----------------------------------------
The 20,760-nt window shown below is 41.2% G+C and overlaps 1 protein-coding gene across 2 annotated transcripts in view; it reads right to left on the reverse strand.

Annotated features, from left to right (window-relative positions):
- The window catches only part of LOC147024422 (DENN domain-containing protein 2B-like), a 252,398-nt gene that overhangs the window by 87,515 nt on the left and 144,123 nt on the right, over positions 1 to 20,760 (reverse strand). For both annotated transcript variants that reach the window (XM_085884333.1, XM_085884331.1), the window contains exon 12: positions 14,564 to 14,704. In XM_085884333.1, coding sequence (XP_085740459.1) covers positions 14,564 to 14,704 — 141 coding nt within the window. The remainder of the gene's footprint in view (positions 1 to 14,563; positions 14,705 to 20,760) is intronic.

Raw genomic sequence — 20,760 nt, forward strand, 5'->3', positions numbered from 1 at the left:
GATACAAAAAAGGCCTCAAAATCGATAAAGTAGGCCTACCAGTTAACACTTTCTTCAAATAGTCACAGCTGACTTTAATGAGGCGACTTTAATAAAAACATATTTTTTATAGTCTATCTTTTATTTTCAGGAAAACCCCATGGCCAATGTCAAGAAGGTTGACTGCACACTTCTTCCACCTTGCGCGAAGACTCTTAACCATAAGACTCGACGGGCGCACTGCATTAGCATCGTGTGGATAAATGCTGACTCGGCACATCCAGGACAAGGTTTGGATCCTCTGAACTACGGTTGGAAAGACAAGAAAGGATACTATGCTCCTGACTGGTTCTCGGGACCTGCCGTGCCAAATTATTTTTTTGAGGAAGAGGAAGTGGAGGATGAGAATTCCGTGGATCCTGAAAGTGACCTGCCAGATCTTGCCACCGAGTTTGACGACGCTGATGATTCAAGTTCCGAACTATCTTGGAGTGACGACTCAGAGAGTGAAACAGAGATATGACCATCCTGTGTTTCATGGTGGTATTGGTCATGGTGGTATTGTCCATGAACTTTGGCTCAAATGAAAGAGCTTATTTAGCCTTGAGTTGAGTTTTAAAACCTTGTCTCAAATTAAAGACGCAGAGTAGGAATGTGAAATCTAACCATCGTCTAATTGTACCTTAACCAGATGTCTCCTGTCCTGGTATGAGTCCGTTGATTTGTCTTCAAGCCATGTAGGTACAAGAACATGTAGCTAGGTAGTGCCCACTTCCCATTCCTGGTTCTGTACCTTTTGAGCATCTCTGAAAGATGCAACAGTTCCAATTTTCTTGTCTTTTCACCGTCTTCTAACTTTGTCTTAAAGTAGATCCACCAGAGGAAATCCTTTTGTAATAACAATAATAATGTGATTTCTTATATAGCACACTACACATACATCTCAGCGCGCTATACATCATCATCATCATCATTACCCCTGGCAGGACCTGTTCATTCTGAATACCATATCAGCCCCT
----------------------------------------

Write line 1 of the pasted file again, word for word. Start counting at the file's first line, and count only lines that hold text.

The 20,760-nt window shown below is 41.2% G+C and overlaps 1 protein-coding gene across 2 annotated transcripts in view; it reads right to left on the reverse strand.